These sorts of attitudes are not unusual, even today. People try to get as much pleasure as possible from sensory experience in order to define themselves. How pleasant can ‘I’ make ‘my’ house? How much pleasure can ‘I’ get out of ‘my’ relationship or the environment in which ‘I’ live in? I’ll have nice fragrant smells in the bathroom and agreeable sensations, textures and experiences in my life. This attitude is based on a perfectly natural and understandable preference for pleasure, and to varying extents we’ve all experienced it. But it can be taken to an extreme whereby if we are not feeling pleasure then we feel like we’re failing.

We all know on some level that pleasure comes and goes. If we maintain an awareness of this, then whenever we have a pleasant experience we simply know that the experience is agreeable. We do not become lost in or cling to the pleasure of that experience. For instance, in the last few weeks the weather here has been very agreeable indeed. As summer draws to a close and autumn arrives, living here in Northumberland can feel quite wonderful. The fragrances of the countryside, the mellow colours of the late summer evenings, the harvest, the blue sky, the birds and the fruit are glorious. And with such nice people around and friendly visitors to the monastery, one can experience a comfortable, pleasant feeling of well-being. If there is presence of mind in the moment, however, then when there is this good feeling, there’s also a ‘knowingness’, an awareness of the pleasure in experience. And this knowingness doesn’t detract from the pleasure.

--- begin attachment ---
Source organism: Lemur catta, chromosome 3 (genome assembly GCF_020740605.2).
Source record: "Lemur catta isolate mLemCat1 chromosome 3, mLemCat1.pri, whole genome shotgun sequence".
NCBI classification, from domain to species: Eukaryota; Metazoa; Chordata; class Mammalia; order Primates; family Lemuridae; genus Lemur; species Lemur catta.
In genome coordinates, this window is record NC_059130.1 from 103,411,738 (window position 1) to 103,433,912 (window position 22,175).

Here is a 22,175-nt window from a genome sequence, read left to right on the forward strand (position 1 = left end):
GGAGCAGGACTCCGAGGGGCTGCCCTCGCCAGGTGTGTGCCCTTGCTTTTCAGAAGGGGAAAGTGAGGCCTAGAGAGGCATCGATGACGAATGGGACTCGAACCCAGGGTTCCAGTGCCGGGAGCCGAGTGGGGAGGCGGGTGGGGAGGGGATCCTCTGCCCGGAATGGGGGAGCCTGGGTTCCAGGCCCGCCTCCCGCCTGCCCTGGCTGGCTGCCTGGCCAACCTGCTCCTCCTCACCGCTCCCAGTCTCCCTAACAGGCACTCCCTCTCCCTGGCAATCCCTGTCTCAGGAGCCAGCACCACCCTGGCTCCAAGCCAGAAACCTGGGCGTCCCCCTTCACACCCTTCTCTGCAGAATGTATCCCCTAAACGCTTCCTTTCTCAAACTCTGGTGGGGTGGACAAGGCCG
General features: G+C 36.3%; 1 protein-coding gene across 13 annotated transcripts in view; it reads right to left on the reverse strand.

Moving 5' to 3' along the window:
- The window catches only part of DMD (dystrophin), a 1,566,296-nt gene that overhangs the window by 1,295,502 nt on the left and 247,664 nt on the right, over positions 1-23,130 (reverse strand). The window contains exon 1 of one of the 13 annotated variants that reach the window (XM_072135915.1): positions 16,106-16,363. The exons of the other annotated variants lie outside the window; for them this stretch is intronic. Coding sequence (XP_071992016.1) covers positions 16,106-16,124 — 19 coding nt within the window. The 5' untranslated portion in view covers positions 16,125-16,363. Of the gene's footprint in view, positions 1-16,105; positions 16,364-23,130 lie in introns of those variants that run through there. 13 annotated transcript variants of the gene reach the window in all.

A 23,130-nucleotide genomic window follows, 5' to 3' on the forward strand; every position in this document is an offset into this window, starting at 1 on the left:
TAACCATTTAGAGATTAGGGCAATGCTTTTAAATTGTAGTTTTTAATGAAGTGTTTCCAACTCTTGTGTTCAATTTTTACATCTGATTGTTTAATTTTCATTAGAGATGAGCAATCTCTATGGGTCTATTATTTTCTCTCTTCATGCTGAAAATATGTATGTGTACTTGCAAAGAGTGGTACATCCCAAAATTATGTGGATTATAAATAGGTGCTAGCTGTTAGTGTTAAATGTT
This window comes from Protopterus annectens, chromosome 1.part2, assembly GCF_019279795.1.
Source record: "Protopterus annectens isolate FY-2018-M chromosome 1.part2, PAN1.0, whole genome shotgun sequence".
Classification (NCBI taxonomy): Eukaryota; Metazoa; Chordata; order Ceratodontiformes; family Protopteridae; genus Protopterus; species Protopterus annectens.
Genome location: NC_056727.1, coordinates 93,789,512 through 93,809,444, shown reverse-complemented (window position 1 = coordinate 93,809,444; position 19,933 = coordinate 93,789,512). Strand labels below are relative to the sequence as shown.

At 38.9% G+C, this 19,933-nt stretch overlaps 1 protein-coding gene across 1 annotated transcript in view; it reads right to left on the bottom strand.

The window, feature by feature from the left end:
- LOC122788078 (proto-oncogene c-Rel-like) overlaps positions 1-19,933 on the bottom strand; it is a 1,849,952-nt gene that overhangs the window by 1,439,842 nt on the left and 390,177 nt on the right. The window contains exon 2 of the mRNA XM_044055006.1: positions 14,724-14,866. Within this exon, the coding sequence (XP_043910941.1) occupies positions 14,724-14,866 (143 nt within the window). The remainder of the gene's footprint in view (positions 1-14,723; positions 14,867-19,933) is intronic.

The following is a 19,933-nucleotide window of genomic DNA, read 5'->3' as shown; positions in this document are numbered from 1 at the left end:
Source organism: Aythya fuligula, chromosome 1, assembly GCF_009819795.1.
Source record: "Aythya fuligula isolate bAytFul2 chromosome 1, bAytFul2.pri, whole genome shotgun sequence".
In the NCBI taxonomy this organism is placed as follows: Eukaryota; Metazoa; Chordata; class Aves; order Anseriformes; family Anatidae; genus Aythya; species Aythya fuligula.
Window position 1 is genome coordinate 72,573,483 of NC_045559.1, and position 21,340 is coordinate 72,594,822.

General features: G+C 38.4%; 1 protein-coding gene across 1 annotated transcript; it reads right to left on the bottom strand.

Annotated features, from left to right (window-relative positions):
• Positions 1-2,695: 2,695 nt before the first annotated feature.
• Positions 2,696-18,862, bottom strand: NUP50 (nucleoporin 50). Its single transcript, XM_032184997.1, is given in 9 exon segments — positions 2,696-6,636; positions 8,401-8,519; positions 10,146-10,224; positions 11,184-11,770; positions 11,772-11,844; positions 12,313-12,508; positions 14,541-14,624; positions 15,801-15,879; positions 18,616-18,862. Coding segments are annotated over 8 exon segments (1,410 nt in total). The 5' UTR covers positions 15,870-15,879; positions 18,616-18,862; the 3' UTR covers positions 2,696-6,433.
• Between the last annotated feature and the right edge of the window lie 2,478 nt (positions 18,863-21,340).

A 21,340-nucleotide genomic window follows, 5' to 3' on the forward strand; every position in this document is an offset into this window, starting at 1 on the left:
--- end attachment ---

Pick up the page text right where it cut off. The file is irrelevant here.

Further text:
Just as we can define ourselves in terms of pleasure, we can also do so through pain, with disagreeable physical or emotional sensations. For the Buddha-to-be, identifying himself with pleasurable sensations hadn’t liberated him, so he thought that identifying himself with pain might do the job. He became an ascetic. His self-mortification consisted in fasting, not drinking and even in not breathing for sustained periods of time, as well as other forms of asceticism that increased the sense of physical frustration.